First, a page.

Clearly, this data does not line up. So which one is “right”? Technically, they both are (because we are going to assume the studies were done right). These widely skewed answers could be a result from a number of things: trainer skill level, workouts done, health of athlete…the list goes on and on. These studies may just also not be very reliable (but were what was available on this issue). They were not very reliable, because these injuries were self-reported. Being self-reported, people may over-report their injury (say they have an injury when they really don’t) or under-report their injury (say they don’t have an injury but do). While my third study was also self-reported, it measured CrossFit injuries compared to other sporting injuries. This study concludes that rate or injury per 1,000 hours is actually much lower for CrossFit than with a multitude of other sports (see graph). In two studies (within this one), CrossFit’s rates were calculated at 2.4 and 3.1 per 1,000 hours of exposure. While these are only two studies, all will vary. There are so many factors that can cause injury, and some of these injuries could not be just from CrossFit training. We would have to look at multiple different studies. All three of my studies claim that there is little to no research in the field, but I still found it something worth analyzing and blogging about (even if it made it a lot harder and not super concrete). While many more studies need to be done to see if injuries are actually caused more in CrossFit than other workouts, clearly all three studies show that there can be dramatically different results when studying the same thing.
CrossFit has also been applauded for its results through powerful and intense conditioning. This specific form of exercise has been found to provide the most results without requiring significant time in a gym with the typical WOD style workout. Another positive aspect of the CrossFit “fad” is the sense of community it has created. Their official website (CrossFit.com) offers workouts, gym affiliates locations, free resources, frequently asked questions, and a community discussion for exercises and nutrition. The aim to qualify for the CrossFit games also creates a sense of community and motivation for top athletes. While there is not research on this data, scientists could potentially do a psychological experiment to support this theory.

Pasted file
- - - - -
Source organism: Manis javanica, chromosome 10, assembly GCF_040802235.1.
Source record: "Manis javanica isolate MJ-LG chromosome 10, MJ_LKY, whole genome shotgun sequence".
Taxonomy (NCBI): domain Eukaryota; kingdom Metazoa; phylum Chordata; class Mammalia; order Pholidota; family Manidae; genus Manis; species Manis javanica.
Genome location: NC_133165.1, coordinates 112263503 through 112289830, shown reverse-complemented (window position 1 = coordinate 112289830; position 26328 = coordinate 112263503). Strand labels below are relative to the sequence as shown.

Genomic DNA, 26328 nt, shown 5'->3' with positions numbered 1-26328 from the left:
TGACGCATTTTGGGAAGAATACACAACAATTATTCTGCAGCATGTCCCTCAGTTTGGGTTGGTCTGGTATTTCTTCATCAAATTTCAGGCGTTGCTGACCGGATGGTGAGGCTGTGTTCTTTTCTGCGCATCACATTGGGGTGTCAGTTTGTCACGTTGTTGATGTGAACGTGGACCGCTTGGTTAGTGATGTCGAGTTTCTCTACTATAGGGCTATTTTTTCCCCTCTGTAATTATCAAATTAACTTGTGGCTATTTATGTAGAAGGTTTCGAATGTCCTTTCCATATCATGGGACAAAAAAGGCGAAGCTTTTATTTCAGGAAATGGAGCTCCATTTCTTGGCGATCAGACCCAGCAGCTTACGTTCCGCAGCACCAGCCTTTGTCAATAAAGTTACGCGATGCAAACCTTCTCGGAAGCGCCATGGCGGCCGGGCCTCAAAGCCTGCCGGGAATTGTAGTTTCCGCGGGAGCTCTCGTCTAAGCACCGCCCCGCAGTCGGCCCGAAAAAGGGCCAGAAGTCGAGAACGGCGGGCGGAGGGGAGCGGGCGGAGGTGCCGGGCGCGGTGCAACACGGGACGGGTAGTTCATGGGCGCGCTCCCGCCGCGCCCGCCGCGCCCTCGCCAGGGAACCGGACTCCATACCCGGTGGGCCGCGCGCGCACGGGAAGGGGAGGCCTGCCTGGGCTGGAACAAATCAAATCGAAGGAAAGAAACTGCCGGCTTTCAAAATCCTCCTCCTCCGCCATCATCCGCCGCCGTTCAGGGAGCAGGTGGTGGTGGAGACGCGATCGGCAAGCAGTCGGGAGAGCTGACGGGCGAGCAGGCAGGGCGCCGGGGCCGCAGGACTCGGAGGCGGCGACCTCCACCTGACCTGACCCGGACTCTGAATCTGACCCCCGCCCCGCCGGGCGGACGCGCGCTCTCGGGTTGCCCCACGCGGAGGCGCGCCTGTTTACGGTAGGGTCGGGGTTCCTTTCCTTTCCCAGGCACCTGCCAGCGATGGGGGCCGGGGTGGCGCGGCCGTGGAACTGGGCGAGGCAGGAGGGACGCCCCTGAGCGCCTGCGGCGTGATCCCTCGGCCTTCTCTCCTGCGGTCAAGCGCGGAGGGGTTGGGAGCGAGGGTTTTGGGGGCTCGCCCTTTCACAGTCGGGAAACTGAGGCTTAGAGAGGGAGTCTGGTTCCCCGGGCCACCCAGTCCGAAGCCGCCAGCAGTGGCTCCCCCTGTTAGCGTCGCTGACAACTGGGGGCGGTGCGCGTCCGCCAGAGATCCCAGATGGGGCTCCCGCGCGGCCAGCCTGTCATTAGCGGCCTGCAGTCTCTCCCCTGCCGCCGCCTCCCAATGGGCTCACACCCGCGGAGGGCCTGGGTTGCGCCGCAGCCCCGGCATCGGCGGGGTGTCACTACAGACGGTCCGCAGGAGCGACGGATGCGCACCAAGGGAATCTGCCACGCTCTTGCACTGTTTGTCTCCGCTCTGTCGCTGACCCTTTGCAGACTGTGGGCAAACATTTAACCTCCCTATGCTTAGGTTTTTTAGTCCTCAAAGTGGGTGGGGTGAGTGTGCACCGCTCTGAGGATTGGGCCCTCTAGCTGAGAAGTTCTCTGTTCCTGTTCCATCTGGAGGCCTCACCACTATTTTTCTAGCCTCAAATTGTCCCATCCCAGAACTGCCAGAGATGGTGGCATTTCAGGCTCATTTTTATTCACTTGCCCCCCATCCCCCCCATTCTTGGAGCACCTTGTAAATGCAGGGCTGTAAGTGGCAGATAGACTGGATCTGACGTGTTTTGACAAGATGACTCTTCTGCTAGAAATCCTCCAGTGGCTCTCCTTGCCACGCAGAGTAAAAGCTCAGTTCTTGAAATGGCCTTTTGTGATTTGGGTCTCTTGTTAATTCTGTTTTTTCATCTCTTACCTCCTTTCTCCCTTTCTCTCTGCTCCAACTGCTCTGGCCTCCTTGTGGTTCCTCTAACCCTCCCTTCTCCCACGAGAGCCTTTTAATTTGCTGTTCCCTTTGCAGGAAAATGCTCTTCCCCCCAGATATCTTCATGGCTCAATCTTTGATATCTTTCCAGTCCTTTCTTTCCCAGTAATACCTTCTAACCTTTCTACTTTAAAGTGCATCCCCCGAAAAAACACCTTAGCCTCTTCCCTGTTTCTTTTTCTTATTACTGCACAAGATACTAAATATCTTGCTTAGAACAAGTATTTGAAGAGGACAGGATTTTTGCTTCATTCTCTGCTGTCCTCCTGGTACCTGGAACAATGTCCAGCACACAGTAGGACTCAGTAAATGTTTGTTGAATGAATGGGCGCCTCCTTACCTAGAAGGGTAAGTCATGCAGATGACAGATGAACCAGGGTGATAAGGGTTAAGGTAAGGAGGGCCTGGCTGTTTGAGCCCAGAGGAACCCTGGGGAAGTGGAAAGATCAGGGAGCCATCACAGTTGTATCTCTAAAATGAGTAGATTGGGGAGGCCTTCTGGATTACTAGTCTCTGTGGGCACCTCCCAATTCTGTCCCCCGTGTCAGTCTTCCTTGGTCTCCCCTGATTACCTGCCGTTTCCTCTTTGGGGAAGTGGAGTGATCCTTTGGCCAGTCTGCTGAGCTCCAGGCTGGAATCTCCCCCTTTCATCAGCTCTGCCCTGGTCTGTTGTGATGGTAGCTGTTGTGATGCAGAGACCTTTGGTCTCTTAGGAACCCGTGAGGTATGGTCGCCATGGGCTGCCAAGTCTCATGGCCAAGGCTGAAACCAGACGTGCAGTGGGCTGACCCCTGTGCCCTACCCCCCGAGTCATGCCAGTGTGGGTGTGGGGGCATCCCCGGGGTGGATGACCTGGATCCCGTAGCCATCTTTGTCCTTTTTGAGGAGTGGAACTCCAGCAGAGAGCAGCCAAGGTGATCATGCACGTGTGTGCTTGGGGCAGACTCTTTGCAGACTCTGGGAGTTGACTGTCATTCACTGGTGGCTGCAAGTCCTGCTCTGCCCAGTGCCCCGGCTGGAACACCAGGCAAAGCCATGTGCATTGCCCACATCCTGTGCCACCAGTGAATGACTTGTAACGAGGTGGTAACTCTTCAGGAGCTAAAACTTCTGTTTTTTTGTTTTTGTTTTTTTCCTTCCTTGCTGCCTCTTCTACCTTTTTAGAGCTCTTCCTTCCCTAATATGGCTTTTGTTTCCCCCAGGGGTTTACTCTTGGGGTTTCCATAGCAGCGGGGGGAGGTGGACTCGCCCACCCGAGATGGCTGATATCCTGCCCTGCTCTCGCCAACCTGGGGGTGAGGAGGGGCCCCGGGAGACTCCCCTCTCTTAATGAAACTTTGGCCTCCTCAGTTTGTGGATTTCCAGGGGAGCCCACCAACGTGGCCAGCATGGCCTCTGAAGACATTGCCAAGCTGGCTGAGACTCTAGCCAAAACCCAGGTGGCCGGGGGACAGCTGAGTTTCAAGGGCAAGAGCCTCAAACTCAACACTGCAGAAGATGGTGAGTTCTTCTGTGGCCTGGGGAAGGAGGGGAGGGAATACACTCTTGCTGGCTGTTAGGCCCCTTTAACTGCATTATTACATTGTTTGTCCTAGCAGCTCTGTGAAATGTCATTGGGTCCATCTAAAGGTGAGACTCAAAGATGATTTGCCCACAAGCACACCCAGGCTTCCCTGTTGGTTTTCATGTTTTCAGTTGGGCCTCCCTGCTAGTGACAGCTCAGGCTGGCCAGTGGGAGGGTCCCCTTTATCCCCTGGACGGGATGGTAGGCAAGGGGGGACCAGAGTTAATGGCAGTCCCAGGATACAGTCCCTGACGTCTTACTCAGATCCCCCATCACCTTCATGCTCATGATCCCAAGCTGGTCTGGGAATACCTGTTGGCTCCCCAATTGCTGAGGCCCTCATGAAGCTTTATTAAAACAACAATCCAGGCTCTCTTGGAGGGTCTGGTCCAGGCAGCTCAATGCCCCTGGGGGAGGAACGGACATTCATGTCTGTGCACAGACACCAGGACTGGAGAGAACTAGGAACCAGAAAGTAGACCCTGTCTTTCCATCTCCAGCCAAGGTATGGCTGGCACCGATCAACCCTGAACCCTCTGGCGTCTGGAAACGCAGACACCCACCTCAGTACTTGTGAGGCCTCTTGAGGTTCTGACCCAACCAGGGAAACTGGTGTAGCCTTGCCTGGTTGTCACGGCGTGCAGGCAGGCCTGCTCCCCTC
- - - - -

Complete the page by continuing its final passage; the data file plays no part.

To summarize: Some people love CrossFit because it offers a very quick, muscle-building workout in a very short amount of time. Others hate it because it doesn’t focus of form and fear the rumors they have heard about causing injury. Even through my studies, it is hard to really know if CrossFit really does cause injuries more than another workout would. I wish there was more concrete evidence, but hopefully as the trend of CrossFit grows, more research will be done to have a more definitive answer on whether or not CrossFit is “good” or “bad”.
In conclusion, the call is up to you. Yes, from the studies analyzed, there is a risk of doing CrossFit (but maybe not as much as other sports). But do the benefits for you outweigh the costs? Clearly your chance of injury factors more than just doing CrossFit but the intensity you do it at, the weight you use, if you have proper form (and a trainer helping which will decrease chance of injury). Previous health can also play into CrossFit. In my opinion, CrossFit can have benefits to its athletes, but only if done properly with a trainer assisting and monitoring the athlete.
To leave you with a final note: check out this video of the 2014 CrossFit Games. (CrossFit Games: similar to the Olympics where athletes from around the world compete, top people in specific age groups qualify to attend and compete)